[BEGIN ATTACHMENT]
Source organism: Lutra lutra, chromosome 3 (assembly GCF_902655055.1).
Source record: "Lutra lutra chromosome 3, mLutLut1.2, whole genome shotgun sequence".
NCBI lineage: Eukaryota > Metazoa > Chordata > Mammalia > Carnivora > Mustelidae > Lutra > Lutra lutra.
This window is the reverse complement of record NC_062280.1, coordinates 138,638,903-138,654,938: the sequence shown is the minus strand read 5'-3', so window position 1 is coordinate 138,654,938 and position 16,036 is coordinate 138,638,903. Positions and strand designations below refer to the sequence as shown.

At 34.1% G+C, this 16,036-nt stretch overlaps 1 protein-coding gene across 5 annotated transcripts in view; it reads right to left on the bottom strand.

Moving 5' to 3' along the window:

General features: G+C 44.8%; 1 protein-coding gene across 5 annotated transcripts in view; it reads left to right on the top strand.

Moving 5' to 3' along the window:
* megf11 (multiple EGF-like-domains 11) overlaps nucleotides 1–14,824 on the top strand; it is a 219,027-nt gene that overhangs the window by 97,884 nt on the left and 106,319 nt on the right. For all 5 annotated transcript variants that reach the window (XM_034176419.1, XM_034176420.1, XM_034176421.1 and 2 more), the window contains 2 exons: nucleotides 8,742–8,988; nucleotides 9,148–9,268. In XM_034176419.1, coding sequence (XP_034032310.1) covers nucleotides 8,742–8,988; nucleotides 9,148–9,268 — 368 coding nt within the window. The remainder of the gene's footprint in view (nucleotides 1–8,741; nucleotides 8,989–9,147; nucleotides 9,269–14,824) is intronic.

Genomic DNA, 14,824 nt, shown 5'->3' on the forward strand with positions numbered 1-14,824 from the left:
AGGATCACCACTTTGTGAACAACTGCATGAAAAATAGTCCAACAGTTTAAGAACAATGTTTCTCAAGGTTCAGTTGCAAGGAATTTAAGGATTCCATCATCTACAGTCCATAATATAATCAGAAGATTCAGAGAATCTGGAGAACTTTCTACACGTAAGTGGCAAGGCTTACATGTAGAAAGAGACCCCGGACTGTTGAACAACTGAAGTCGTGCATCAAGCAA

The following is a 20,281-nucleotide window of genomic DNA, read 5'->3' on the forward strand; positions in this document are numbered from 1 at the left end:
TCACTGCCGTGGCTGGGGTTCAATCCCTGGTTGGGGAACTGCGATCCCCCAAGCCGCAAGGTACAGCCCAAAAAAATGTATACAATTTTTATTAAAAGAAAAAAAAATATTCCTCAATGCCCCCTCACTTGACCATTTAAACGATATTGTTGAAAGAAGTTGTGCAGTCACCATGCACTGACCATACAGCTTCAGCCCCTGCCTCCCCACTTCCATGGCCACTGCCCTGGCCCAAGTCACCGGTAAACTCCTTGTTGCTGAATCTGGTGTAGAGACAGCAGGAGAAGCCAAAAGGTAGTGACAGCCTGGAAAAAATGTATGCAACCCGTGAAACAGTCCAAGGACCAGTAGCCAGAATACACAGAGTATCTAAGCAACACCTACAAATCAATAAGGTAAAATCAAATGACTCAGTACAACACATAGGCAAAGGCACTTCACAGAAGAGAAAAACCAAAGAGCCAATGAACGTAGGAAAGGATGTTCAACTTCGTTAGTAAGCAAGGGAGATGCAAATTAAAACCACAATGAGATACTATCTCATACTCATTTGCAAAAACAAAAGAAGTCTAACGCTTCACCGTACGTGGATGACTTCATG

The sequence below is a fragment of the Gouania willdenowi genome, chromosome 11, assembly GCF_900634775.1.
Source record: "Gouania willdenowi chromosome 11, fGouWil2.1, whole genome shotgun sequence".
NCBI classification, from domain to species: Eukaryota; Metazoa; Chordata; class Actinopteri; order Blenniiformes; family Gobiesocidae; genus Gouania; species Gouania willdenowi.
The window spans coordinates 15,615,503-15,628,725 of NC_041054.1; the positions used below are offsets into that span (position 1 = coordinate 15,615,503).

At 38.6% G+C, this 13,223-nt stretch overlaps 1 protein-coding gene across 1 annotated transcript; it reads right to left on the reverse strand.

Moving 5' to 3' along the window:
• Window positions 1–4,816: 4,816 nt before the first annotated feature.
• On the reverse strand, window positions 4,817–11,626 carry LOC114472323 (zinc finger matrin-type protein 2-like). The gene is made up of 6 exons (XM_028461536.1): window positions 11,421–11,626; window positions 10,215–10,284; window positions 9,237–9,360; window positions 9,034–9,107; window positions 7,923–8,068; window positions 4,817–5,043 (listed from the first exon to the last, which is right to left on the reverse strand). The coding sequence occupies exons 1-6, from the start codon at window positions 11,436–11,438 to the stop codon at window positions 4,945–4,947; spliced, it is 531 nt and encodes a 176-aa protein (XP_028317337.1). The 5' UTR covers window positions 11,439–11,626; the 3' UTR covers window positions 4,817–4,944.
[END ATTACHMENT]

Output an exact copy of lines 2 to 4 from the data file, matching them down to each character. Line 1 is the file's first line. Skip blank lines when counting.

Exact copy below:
Source record: "Lutra lutra chromosome 3, mLutLut1.2, whole genome shotgun sequence".
NCBI lineage: Eukaryota > Metazoa > Chordata > Mammalia > Carnivora > Mustelidae > Lutra > Lutra lutra.
This window is the reverse complement of record NC_062280.1, coordinates 138,638,903-138,654,938: the sequence shown is the minus strand read 5'-3', so window position 1 is coordinate 138,654,938 and position 16,036 is coordinate 138,638,903. Positions and strand designations below refer to the sequence as shown.